Anyone do special mastering for Internet streaming?
Old 1st December 2005
  #1
Gear nut
 

Thread Starter
Anyone do special mastering for Internet streaming?

I have a dilema. When I make mp3s for posting on the internet, they sound decent to get the idea accross. But I surf internet on a laptop, so there is no low bass when listening to music online.

My problem is that I have tunes that have a low-mid punchy kick and then bass guitar covers the low end. It's not rock, so there are no distorted full range guitars to fill in the low mids. It sounds great full range, but on a laptop it's not great at all.

In one song in particular, the bass and drums/percussion are the only things playing in the verse with the lead vocal. When I hear it on my laptop, the bass is almost nonexistent. It's predominately vocals and drums.

So my question is this. Do most people surf on laptops or computers with small speakers (my guess is yes). And, if I was to EQ to help the situation, what then when someone plays it on a good system?

Am I stuck, or are there any tips for these situations (BTW: the song in question is being mastered now, so there may be improvement. But I find this to be a general problem with my musical style)

I realize this is a limitation of the laptop system, but I see that certain styles are less affected. Much of today's rap and R&B don't use too much live bass and rely on kick drums to cover the low and low-mids. And, rock generally has guitars which cover the in betweens.
Old 1st December 2005
  #2
Lives for gear
 
AlexLakis's Avatar
 

I know better than to listen critically to a recording thru laptop speakers. I think everyone else does too. If I wanted to know if it was a good recording or not, I'd put it thru my monitors, or at least...just plug in some headphones! All you Powerbook guys can use the headphones from your iPods, right?
Old 1st December 2005
  #3
Head of Bumping Security (B.S)
 

I read something on a mastering forum about this recently. A Nashville single was mastered something like 9dB lower than the commercial standard. I may be wrong on that number.

But anyway, now they are competing to see who can have the lowest masters and get away with it. Supposedly the reason they're keeping the levels down is so that audio streamed over the internet will sound better.
Old 1st December 2005
  #4
Gear nut
 

Thread Starter
Quote:
Originally Posted by AlexLakis
I know better than to listen critically to a recording thru laptop speakers. I think everyone else does too. If I wanted to know if it was a good recording or not, I'd put it thru my monitors, or at least...just plug in some headphones! All you Powerbook guys can use the headphones from your iPods, right?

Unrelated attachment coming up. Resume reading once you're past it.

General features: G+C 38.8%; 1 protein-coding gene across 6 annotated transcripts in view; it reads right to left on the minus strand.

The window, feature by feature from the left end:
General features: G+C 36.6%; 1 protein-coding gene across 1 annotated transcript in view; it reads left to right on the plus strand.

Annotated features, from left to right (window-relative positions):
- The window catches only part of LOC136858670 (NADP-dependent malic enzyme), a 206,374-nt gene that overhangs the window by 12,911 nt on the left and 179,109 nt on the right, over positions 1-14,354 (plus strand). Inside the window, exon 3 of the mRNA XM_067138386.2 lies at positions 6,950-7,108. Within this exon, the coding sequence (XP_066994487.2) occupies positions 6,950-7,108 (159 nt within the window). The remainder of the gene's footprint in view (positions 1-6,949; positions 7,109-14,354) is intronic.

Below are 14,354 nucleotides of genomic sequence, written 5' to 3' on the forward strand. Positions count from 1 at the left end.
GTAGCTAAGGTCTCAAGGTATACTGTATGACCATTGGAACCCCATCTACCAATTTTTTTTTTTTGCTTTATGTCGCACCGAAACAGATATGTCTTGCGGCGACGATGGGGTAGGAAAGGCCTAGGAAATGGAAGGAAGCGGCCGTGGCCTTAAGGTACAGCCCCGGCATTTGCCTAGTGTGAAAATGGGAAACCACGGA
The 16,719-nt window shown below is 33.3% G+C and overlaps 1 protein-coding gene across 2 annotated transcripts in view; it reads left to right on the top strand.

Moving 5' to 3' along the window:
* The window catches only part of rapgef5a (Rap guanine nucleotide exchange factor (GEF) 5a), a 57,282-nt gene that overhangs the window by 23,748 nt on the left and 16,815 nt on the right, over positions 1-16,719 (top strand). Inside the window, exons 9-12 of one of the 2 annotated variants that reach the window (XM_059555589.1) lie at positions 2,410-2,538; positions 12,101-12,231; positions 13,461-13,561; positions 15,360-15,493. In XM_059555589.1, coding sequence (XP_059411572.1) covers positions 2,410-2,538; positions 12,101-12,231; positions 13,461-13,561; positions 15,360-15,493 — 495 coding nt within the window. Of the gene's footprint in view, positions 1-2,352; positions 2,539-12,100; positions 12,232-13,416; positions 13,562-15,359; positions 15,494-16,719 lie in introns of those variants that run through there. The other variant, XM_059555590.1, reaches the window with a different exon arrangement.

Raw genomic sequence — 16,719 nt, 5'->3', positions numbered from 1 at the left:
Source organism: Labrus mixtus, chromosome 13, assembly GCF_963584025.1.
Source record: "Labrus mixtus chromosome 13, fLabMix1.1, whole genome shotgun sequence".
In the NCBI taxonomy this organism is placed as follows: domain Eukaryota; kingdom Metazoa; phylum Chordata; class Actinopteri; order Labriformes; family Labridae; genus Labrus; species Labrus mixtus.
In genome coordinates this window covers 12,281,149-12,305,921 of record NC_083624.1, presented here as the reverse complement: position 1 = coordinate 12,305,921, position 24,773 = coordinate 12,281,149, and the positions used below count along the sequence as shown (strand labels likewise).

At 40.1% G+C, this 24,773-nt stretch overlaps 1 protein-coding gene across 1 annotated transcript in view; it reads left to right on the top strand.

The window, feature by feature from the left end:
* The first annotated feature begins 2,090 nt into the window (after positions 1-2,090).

Yeah, that's good. I suppose most everyone here would agree.

But, this would be more of an online sampling for prospective clients and other interested parties. They might not have the time or means to listen with a decent system (they are not downloadable - only streaming).

I guess what concerns me is when other peoples music and styles sound more or less "whole" with the same laptop. And mine sounds, well, like it has a hole in it. Maybe it's just a lame concern and I shouldn't worry about that. I certainly wouldn't change my producing style or writing style to accomodate a need to hear music on crappy playback systems!
Old 1st December 2005
  #5
Gear nut
 

Thread Starter
Quote:
Originally Posted by jdunn
I read something on a mastering forum about this recently. A Nashville single was mastered something like 9dB lower than the commercial standard. I may be wrong on that number.

But anyway, now they are competing to see who can have the lowest masters and get away with it. Supposedly the reason they're keeping the levels down is so that audio streamed over the internet will sound better.
That is interesting, for sure. Because I definately noticed that when I keep the levels down, it does sound much, much better.
Old 1st December 2005
  #6
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AlexLakis's Avatar
 

Well, if you're streaming it, and somebody decides to listen to it on something OTHER than laptop speakers, imagine how crappy it'll sound? Not to mention, a lot of people have WOW! or some other kind of EQ-type bass enchancer on their laptops to use with their speakers. Imagine how distorted the bass would be then? A client with blown speakers in their laptop is an unhappy client... -->
Old 1st March 2006
  #7
Gear Guru
 
lucey's Avatar
If the overall eq is balanced and the levels are not over the top, laptop speakers playback as much as they can, and your brain fills in the rest.

There's no need for different sounds, just one good sound will do.
Old 18th March 2006
  #8
GPl
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GPl's Avatar
 

Quote:
Originally Posted by h2000
That is interesting, for sure. Because I definately noticed that when I keep the levels down, it does sound much, much better.
I have the same feeling when listening to the radio these days
Old 18th March 2006
  #9
Gear Head
 

Here is a stream that has very nice dynamic range.

http://www.maradiorock.com/

Many of the songs have been specifically remastered for the stream.